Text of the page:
By Walter Sabo
1. The Radio Cathedral. In your listener’s mind, the radio station is a community cathedral. Recently I was talking with a Connecticut cub scout leader. She told me that she was about to take her troup on “their favorite trip.” She explained that they were going on a field trip to build their own radio sets. The kids loved it.
I asked, “At which radio station are you going to do that?”
She responded, “No, it’s at the Vintage Radio Museum.
Missed opportunity. Why aren’t the Cub Scouts building those sets at your radio station and learning about radio at your radio station? A field trip with a structured activity and result is a great way to introduce new listeners to the medium.
2. “Like” and “follow” your listeners. Michael’s Restaurant is the hot media joint in Manhattan. Every single time a customer walks in, they tweet it within seconds of the customer’s arrival. Diners are stars. But the true genius, one missed by all media, is that Michael’s FOLLOWS as many people as follow them. It is odd to go on the air and beg for LIKES and FOLLOWS. Why should a listener go through that trouble? On the internet, each listener is equal to your station. They can distribute audio and video. Many are looking for followers and fans. If you become a LIKE, FOLLOW on their social sites, you have engaged with that listener in a meaningful way. For free.
3. Maximize data and connections. What are you doing with the phone calls? Callers are your most engaged listeners. Do you take the call and then say goodbye? A caller to your station is a powerful evangelist. Do they feel welcome when they call in or is the phone answered… “Joe show.” At the end of the call are they given the option to share their address so you can send them a brochure about the station’s advertising power or facts about celebrities and contests? Do you offer them a prize for promoting the station on THEIR Facebook/Twitter/Instagram account?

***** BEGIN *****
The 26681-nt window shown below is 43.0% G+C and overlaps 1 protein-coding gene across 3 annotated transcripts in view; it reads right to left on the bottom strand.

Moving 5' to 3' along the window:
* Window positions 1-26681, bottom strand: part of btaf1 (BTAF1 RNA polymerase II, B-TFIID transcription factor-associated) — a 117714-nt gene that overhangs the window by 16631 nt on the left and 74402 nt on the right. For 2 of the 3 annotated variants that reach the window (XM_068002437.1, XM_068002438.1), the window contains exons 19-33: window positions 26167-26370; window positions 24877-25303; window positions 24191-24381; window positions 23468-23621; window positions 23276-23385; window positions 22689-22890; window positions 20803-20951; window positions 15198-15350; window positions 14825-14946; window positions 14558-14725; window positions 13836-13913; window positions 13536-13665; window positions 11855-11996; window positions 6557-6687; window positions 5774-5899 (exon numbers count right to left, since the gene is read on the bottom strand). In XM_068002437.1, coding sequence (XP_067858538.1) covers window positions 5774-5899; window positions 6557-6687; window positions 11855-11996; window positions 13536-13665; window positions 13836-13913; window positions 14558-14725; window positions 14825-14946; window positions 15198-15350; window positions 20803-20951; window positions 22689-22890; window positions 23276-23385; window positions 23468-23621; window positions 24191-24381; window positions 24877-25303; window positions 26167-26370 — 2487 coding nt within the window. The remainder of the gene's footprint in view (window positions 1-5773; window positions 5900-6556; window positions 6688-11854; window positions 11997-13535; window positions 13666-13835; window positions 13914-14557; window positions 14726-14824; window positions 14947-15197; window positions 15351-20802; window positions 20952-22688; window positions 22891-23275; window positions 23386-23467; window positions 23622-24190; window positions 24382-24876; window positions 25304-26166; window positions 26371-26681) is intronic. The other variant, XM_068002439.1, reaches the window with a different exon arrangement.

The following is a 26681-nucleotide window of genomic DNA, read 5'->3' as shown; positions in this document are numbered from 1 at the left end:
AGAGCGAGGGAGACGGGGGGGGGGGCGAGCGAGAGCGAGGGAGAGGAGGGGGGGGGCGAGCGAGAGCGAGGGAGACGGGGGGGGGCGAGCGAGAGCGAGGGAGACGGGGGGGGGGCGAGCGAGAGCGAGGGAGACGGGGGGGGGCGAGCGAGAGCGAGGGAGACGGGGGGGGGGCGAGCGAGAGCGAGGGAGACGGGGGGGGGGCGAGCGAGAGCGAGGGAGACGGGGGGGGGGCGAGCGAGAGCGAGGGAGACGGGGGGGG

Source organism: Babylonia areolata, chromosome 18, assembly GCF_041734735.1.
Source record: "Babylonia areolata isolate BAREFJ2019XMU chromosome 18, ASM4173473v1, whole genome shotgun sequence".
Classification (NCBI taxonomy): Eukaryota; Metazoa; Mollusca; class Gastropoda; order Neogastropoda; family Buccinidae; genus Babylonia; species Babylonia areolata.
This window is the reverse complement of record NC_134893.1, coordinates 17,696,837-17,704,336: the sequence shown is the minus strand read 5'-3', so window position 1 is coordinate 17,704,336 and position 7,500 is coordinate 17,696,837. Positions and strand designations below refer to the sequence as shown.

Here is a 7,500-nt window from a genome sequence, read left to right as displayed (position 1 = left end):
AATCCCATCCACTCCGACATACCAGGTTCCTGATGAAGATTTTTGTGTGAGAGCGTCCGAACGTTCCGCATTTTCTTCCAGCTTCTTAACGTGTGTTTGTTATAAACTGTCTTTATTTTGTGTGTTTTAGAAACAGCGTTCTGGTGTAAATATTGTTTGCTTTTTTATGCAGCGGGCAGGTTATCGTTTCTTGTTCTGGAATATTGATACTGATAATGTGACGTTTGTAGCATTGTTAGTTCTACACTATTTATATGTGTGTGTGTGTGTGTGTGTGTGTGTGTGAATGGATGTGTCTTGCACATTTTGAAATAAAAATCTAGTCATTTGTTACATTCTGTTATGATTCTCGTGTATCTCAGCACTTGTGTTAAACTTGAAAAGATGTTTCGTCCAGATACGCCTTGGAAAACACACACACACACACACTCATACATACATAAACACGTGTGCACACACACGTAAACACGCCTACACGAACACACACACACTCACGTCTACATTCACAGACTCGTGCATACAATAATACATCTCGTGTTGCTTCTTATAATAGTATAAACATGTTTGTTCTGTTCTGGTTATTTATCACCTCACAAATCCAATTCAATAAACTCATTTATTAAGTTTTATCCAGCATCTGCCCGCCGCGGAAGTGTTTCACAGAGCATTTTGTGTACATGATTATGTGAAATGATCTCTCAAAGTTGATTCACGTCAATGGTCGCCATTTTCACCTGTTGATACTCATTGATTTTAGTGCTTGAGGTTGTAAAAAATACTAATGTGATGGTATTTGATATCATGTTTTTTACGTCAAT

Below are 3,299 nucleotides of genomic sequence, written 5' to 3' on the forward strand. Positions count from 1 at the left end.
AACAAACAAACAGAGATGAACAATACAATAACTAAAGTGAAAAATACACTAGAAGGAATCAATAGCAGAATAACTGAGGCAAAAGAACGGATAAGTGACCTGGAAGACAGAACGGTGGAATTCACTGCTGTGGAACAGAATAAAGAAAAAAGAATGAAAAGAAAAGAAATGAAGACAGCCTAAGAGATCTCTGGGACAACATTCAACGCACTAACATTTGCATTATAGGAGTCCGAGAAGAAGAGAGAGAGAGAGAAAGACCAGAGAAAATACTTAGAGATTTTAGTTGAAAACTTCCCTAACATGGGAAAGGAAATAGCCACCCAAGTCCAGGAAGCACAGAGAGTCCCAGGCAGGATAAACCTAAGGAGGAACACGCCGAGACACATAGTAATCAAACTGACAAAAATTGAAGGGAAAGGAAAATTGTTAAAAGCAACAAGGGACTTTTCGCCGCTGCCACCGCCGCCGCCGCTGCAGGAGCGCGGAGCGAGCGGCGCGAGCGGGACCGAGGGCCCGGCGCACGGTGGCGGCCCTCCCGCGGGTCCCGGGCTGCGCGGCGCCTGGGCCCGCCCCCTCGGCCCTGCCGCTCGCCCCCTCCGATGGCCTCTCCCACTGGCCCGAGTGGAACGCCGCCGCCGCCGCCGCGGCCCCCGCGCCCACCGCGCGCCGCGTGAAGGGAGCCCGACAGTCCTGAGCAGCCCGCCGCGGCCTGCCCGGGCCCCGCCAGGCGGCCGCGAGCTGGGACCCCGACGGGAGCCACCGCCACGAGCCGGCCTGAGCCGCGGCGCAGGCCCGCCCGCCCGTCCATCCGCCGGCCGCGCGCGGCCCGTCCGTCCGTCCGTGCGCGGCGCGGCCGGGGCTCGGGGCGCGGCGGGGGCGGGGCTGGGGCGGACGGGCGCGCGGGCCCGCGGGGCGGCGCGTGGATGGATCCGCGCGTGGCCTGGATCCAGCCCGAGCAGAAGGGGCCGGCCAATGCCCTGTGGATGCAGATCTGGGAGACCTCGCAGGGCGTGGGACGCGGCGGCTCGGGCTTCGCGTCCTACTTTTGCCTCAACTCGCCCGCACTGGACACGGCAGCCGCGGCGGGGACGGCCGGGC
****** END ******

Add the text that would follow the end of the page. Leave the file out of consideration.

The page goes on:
4. Get to the toddler level. Giving away “$1000 a day” doesn’t mean anything, doesn’t make a station memorable and does not insert the name of the station into the lives of listeners. But a Onesie is magic. Put your logo on a Onesie and ask listeners to tell you about newborns. Ask for photos of the babies in your Onesie and you will REALLY have something for the website. The onesie will NEVER be thrown away. Ever. I learned this from 1010 WINS which sent our first kid a Onesie—we have about 50 snaps of her in the Onesie which reads FUTURE 1010WINS LISTENER. Or try, FUTURE NEWSMAKER.
5. Cover real sports. To see profound passion, go to a high school game of any sport. Watch a cash bowling league play. See the dads at the gymnastics classes with their eight-year-olds. Oddly these sports are almost never reported or discussed yet their community impact is profound. To hear about “your kid’s homerun” on the radio will deliver life-long listeners.
It is so important to examine every single second of our programming in every format and ask, “How can this be better?” Too much time is wasted on learning new rules from “corporate” and new organizational structures. If your company is “afraid” of Pandora and other web companies the solution is better programming. It’s always better programming. Fresh programming ideas come from external sources, solid research and by paying close attention to what audiences do. You know this. So, be the brave one and act on it. Too many stations are simply getting through the day. That won’t produce the desired results.
Walter Sabo is CEO of New York City-based consulting firm, Sabo Media. He can be reached at Walter@sabomedia.com. Meet Walter Sabo at TALKERS 2014 New York on Friday June 20.